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brian_with_caption Active Minds was founded by Alison Malmon when she was a junior at the University of Pennsylvania, following the suicide of her older brother, Brian. Brian, also a college student, had been experiencing depression and psychosis for three years but had concealed his symptoms from everyone around him. In the middle of his senior year, he returned to the family’s Potomac, Maryland home and began receiving treatment for what was later diagnosed as schizoaffective disorder. A year and a half later on March 24, 2000, as Alison was wrapping up her freshman year at Penn, Brian ended his life.

Recognizing that few Penn students were talking about mental health issues though many were affected, Alison was motivated to change that culture on her campus. She wanted to combat the stigma of mental illness, encourage students who needed help to seek it early, and prevent future tragedies like the one that took her brother’s life. After searching unsuccessfully for existing groups that she could simply bring to her campus, Alison created her own model and formed what was then known as Open Minds.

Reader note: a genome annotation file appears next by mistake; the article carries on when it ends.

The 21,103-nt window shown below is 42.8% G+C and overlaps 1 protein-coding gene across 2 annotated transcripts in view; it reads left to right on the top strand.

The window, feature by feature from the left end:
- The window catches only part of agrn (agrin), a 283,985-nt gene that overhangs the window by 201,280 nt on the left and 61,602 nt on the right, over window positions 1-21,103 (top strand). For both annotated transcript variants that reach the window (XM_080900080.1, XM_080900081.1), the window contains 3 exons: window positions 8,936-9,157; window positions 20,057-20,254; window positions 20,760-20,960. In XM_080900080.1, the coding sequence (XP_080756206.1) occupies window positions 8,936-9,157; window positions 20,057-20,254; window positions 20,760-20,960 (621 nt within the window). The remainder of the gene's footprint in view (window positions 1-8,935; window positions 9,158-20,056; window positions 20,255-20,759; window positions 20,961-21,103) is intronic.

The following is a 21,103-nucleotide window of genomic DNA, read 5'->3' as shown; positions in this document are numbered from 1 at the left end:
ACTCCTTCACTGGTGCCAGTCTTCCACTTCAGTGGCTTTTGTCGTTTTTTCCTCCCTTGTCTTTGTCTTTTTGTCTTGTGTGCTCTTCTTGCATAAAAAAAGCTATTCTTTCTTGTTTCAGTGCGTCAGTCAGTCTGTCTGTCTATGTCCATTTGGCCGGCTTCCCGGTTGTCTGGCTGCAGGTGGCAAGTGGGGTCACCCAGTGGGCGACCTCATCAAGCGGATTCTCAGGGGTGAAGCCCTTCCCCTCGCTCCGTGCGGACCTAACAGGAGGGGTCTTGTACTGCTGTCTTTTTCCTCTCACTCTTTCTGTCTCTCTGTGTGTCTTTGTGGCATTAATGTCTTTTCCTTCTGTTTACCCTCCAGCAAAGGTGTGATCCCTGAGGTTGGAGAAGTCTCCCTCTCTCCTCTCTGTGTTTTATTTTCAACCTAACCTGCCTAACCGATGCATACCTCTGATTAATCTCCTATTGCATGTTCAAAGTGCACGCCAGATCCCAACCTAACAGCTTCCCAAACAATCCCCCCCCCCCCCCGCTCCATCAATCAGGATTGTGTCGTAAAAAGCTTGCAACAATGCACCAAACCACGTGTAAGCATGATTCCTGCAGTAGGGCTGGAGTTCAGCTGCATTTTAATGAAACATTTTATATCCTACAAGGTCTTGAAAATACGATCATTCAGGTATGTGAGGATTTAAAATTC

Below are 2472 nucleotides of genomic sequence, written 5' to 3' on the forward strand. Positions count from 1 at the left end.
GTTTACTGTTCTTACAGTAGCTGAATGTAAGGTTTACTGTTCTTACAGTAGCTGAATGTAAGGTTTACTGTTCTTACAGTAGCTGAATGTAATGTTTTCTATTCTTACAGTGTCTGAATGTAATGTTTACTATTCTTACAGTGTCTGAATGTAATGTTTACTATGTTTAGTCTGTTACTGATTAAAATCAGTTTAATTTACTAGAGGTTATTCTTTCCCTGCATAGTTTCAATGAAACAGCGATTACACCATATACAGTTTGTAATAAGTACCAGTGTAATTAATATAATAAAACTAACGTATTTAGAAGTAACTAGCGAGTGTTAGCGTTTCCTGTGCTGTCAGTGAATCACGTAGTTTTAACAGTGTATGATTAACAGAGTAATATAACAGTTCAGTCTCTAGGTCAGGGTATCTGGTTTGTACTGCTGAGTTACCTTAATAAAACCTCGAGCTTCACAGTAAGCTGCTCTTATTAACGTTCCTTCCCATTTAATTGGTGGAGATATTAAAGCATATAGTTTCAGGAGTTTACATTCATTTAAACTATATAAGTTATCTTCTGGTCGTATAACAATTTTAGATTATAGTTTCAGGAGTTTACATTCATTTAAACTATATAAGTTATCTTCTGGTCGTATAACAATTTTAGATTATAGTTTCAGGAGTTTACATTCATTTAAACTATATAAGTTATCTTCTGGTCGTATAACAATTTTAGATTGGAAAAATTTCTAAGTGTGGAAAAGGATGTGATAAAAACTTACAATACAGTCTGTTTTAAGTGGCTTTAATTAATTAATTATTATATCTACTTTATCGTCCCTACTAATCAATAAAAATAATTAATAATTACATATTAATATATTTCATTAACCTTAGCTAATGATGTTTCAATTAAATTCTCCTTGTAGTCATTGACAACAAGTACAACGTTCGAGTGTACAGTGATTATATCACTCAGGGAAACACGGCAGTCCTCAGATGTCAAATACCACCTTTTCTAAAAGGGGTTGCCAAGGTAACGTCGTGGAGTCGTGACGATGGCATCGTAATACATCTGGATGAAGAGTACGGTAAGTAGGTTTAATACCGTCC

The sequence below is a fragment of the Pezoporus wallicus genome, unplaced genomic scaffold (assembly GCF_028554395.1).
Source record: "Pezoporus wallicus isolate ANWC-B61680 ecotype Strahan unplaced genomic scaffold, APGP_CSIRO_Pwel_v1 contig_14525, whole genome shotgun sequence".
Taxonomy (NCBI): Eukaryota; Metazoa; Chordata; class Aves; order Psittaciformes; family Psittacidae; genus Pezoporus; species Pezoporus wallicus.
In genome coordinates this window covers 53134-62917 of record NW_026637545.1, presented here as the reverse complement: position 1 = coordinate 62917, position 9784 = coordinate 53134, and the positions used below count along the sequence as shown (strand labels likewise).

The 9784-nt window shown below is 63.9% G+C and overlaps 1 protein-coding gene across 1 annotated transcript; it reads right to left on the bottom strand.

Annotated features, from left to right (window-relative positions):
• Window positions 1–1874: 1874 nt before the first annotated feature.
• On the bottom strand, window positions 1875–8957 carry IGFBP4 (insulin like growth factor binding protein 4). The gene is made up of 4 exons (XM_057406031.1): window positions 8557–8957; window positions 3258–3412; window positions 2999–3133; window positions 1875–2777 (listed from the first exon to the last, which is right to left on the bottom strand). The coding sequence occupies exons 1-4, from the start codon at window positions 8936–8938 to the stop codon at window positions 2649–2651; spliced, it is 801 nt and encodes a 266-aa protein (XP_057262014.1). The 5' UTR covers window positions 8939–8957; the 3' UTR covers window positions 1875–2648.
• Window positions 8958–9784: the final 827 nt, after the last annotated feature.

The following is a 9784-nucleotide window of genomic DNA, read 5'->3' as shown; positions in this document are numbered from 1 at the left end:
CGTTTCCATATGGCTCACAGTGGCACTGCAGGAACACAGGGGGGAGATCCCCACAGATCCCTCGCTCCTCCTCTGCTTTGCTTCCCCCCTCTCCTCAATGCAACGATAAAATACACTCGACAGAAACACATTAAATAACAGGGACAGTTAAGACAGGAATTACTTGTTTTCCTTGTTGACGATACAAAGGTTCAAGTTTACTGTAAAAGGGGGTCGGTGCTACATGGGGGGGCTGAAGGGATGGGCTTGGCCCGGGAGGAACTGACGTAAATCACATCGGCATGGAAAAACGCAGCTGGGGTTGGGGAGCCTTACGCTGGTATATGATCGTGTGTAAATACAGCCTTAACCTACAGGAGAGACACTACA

After a great first year, Open Minds at Penn gained enough support that it expanded onto other campuses. Kate Hard dedicated her first year as a Georgetown University transfer student to bringing the Penn program, and mental health awareness, to her new campus. At that time she founded the second chapter of Active Minds at Georgetown, which gained the same momentum and support as had the Penn chapter.

The constant growth continued, and the National headquarters was established in Washington, DC during the summer of 2003. The new non-profit organization, and all of the affiliated campus chapters, was then renamed Active Minds, Inc., to reflect the progressive nature of this form of student advocacy in the mental health movement.

Active Minds was Incorporated as a 501(c)3 organization in late 2003. In ten years, the non-profit organization has grown into a well recognized entity in the field, led by a committed team of full time staff members under Alison's direction, as well as a Board of Directors, National Advisory Committee and Student Advisory Committee. Featured on CNN, in The New York TimesChronicle of Higher Education, and much more, Active Minds has become the voice of young adult mental health advocacy nationwide. With more than 400 campus chapters, hundreds of thousands of young adults all across the country are benefiting from the Active Minds model.

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voices

  • Marcy Gilstad from Active Minds at Alma College says:

    marcy_gilstad_-_alma"Active Minds appeals to the commonalities of the entire student body as we all know someone affected by mental health issues and we all want to know how to help. As a Resident Assistant on campus, I can see the impact we are making - the counseling center is no longer invisible and the term depression is no longer taboo."